Greetings everyone and thanks again for your continued support of your local newspaper. For those who follow the paper from abroad, I thank you as well. I hope all of you are well and enjoying your gardens. The Go Local, Grow Local initiative this year is developing so fast.
This week I will cover some crop tips as well as tool tips.
Garden tools and care
One question that comes up every year is “why does my wheelbarrow tire keep going flat?” Wheelbarrow tires are designed to carry a lot of weight and last a long time. To make your tires last, follow these simple tips:
Make sure your tire is properly inflated. If you put too much air in and carry a heavy load, sharp rocks can cause leaks. If they are underinflated, you can wear the sidewalls which can cause them to fail.
Make sure you get the right wheelbarrow for your jobs. A small wheelbarrow is meant to carry 50 pounds or less.
If you are hauling concrete block or mixing concrete, use a large model with a higher weight limit.
Garden carts have the same basic rules as above. Tires for garden carts can also be filled with a product called Never Flat which is a liquid-expanding foam for garden tires.
Shovels: Steel flat shovels are great for scooping gravel. These are not the same as the wide aluminum shovels meant for moving compost. To get the best use, make sure the leading edge remains even without bends or gouges. Small imperfections from normal wear can be filed down.
Round spades are for digging. There are heavy duty types and light duty types of spades. Heavy duty spades are for deep digging and heavy compact soils. Light duty spades are for digging in loose soil such as a filled bed. Spades should have an even leading edge but not sharp like a knife. A multipurpose file will work for your shovels care.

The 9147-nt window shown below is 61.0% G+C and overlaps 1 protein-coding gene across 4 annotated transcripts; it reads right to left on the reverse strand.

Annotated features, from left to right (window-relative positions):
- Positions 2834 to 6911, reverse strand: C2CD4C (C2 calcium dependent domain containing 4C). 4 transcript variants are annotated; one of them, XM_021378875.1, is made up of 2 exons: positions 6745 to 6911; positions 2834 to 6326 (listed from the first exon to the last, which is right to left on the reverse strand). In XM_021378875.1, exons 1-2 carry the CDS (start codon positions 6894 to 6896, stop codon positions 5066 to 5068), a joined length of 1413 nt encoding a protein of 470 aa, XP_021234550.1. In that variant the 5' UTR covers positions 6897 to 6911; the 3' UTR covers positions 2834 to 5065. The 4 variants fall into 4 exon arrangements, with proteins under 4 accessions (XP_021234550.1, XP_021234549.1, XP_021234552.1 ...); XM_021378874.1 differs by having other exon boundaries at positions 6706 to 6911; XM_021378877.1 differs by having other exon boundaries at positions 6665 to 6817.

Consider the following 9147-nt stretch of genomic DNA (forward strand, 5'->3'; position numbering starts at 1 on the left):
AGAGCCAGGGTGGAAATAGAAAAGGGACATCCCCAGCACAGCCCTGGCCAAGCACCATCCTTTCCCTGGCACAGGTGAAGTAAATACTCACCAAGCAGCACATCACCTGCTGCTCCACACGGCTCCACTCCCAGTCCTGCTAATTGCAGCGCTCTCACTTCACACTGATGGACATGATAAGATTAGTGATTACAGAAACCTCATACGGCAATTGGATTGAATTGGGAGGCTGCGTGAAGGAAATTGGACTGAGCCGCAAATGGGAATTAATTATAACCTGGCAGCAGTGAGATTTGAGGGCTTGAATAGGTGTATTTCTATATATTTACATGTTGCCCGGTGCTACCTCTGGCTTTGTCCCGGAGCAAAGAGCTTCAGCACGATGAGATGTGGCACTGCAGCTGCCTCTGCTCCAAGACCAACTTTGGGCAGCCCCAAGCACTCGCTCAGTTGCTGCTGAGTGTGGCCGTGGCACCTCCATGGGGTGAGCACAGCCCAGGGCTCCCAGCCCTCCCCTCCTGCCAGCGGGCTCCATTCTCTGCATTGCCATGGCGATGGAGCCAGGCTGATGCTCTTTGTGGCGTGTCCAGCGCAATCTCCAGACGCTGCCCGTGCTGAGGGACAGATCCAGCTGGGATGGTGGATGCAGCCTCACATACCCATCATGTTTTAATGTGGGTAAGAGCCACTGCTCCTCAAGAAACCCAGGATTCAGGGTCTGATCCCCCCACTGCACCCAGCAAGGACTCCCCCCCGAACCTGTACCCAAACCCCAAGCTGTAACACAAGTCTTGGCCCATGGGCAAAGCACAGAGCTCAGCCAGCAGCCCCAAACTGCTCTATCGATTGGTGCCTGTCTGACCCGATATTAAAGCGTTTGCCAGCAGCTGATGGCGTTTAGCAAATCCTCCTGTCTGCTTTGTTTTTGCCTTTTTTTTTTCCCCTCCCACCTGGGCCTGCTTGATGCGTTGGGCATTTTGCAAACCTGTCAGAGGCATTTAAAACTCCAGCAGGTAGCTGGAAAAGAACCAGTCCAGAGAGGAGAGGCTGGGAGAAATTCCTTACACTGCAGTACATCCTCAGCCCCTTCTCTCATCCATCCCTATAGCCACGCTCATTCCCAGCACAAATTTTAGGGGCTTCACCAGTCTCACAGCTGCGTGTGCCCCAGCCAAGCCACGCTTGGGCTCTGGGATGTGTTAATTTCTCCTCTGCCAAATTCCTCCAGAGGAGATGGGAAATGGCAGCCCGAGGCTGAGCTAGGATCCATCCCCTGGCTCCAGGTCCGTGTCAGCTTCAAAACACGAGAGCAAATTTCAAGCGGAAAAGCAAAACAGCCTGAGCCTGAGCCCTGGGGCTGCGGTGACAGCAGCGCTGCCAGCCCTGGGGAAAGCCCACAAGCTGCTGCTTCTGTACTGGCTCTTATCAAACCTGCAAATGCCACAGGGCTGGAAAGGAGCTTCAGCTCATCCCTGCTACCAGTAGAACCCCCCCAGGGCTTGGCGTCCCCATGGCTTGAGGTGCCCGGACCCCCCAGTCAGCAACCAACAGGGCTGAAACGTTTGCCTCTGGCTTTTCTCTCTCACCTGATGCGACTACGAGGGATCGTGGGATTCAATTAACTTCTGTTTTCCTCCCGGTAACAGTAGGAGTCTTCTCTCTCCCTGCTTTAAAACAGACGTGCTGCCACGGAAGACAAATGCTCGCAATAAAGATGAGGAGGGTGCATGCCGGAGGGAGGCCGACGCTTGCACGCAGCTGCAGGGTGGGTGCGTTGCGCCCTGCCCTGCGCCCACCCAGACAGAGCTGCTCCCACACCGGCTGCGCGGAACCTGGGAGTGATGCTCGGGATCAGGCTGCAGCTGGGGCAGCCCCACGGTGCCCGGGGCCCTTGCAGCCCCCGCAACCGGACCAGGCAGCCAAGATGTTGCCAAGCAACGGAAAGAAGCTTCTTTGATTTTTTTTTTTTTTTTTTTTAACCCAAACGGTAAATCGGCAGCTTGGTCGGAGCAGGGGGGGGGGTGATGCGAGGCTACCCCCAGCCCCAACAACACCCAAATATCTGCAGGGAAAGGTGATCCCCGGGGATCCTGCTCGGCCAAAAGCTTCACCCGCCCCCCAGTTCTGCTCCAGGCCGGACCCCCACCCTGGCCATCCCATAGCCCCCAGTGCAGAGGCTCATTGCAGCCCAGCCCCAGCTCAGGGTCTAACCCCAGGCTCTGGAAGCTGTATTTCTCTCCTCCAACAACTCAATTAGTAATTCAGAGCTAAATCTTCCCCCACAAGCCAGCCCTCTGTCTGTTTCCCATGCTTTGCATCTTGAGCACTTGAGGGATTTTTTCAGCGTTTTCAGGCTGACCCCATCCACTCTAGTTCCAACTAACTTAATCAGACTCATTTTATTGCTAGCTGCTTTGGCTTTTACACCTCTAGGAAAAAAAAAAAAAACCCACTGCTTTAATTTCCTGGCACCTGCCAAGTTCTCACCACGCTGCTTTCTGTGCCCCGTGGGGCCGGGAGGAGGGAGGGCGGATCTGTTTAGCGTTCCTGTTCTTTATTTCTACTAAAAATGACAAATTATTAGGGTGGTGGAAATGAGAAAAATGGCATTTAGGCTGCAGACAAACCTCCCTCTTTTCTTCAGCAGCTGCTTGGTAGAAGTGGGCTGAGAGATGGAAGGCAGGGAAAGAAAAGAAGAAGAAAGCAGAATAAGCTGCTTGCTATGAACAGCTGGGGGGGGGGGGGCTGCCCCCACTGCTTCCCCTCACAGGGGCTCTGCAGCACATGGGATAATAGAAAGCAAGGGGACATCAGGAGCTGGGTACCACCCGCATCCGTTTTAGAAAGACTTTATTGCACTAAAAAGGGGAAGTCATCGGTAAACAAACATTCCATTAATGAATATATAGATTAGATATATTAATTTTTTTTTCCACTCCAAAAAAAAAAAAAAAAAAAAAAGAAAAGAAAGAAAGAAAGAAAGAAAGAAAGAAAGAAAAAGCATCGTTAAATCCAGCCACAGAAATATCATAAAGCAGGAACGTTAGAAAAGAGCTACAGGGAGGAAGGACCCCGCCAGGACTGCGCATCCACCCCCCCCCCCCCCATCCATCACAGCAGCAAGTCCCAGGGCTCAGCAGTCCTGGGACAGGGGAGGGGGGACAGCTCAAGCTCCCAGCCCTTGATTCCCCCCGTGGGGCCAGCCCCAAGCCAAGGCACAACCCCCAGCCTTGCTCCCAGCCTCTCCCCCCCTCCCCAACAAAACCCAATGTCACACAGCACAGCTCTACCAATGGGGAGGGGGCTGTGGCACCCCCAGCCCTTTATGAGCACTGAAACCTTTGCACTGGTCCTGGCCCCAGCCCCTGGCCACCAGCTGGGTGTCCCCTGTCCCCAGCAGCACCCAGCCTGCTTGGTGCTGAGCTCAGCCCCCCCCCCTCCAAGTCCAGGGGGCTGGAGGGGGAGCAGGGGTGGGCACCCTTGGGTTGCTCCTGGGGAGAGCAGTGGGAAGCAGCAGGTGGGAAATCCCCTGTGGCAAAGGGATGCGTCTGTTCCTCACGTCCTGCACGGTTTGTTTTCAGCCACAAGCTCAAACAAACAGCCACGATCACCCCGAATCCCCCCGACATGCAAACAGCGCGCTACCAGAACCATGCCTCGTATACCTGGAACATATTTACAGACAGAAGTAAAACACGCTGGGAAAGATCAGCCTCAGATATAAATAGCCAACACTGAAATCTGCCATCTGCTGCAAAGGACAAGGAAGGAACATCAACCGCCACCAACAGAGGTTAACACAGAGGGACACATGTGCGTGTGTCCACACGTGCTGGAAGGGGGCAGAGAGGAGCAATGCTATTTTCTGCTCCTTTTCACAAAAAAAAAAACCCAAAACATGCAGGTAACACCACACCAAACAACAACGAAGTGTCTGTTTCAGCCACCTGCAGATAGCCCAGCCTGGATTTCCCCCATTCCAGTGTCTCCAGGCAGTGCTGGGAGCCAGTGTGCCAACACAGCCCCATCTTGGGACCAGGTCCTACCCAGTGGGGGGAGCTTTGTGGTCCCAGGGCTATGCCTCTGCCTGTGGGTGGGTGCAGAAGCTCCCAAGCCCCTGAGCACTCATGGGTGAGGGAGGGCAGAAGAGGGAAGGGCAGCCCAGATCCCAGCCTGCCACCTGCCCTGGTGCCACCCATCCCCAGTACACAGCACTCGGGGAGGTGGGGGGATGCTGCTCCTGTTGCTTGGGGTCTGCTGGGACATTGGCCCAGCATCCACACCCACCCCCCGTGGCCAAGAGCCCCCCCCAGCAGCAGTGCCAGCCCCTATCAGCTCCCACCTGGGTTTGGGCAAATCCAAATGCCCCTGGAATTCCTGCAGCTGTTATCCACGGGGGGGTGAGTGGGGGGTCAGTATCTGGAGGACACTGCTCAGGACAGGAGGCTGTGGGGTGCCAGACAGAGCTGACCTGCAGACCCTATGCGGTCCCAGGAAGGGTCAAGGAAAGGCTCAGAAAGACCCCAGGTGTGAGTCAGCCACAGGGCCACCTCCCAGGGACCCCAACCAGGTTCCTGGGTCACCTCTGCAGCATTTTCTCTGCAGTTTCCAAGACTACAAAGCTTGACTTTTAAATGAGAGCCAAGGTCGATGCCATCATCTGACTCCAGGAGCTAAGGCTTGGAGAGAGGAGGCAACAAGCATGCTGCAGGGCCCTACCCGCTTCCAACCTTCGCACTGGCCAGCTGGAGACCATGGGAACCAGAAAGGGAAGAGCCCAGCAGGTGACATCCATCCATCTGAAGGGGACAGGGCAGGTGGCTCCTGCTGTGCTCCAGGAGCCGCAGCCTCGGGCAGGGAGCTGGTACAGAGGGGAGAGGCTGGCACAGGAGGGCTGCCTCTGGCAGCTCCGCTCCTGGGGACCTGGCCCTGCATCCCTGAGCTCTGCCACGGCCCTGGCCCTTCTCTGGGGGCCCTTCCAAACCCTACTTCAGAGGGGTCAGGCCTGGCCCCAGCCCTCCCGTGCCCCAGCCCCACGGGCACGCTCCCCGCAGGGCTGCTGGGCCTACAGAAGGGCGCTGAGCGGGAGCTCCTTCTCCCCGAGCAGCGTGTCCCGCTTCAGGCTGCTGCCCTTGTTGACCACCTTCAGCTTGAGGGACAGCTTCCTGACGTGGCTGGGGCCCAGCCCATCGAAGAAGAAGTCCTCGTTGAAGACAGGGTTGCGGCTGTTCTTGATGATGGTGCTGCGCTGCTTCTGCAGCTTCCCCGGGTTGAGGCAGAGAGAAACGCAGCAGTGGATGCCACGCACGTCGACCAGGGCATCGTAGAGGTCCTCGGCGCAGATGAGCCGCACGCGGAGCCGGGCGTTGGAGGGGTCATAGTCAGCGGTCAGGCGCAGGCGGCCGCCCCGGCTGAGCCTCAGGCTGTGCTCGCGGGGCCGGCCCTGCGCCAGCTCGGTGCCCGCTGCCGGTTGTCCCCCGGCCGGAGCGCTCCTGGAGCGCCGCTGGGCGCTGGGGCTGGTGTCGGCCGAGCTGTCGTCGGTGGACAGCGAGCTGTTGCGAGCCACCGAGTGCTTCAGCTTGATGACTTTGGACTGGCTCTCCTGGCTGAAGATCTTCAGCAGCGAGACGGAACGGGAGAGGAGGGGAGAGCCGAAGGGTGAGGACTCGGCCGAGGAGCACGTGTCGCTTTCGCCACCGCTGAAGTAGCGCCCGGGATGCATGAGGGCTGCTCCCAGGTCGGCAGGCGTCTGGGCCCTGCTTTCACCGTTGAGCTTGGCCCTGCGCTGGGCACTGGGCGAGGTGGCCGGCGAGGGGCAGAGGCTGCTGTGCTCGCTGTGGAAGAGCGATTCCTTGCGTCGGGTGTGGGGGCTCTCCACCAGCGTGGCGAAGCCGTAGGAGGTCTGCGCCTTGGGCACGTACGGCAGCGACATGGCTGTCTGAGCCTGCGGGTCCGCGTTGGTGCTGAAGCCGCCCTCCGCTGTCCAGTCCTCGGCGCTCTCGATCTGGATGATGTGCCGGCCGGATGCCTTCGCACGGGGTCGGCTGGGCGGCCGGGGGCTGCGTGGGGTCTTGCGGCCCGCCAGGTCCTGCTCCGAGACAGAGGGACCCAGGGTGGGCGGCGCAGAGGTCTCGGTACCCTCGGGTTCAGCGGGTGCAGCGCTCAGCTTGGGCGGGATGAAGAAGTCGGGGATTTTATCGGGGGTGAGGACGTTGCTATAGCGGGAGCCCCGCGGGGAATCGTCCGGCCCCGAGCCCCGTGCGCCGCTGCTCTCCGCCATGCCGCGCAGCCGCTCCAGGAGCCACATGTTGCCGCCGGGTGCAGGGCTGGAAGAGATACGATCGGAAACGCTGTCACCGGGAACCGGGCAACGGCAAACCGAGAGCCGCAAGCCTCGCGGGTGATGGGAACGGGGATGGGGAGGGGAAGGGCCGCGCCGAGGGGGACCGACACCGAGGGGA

Steel tine leaf rakes are for taking piles and clearing road gutters. Plastic tine rakes are for picking up piles and removing suspended thatch and pine cones.
All manual tools will need handle maintenance- wash your tools after use and drip dry, make sure set screws are put in the case that come with the tool.
On a side note, always call before you dig. You will want to locate all water, sewer, storm water, fiber optic and propane tank lines. A single break can cost hundreds and thousands of thousands dollars, not to mention injury to yourself from energized utility lines of different types. Call 811 and they can guide you further. Also, if doing more than gardening work, a dig permit from the tribe as well as an on-site monitor may be required. The Cultural Preservation Office can guide you as to what is needed.
Annual garden plants
Tomatoes: By now your plants should be 12 to 18 inches high and ready for cages. In the next week, flower buds should form and bloom in clusters in the lower half of the plant. Prune branches that are touching the ground but not all the way back. Cut at leafing intersections with a vertical angled cut with scissors or bypass pruners.
Pepper Plants: Pepper plants should be blooming now, about 8 inches high. Peppers are semi woody so they grow slower. You can opt to use cages but they are not needed.
Melon: Melon plants should be sprouting anchor shoots and have their first sets of blooms.
Squashes: Squash plants should be well on their way to their first harvest. Zucchini should be ready for a first harvest in about 10 days, followed by yellow squash. Other varieties will need more time.
Lettuce: Most greens should be ready to harvest if your seed date is past 30 days. This will be your baby green harvest. Do not pull the plant out, instead, cut 1/3 of the greens off so they continue to grow. Head lettuce should be ready in about 16 days. If you see what looks like white butterflies beginning to show up, cover your head lettuce and cabbage with light netting or screen materials. These are moths and they lay eggs in head green crops. The larvae eat the plant and leave nasty poo pouches behind.
Radishes: Radishes will be ready to harvest when you can see the tops of the red or white bulb emerge from the soil between now and the first week of July.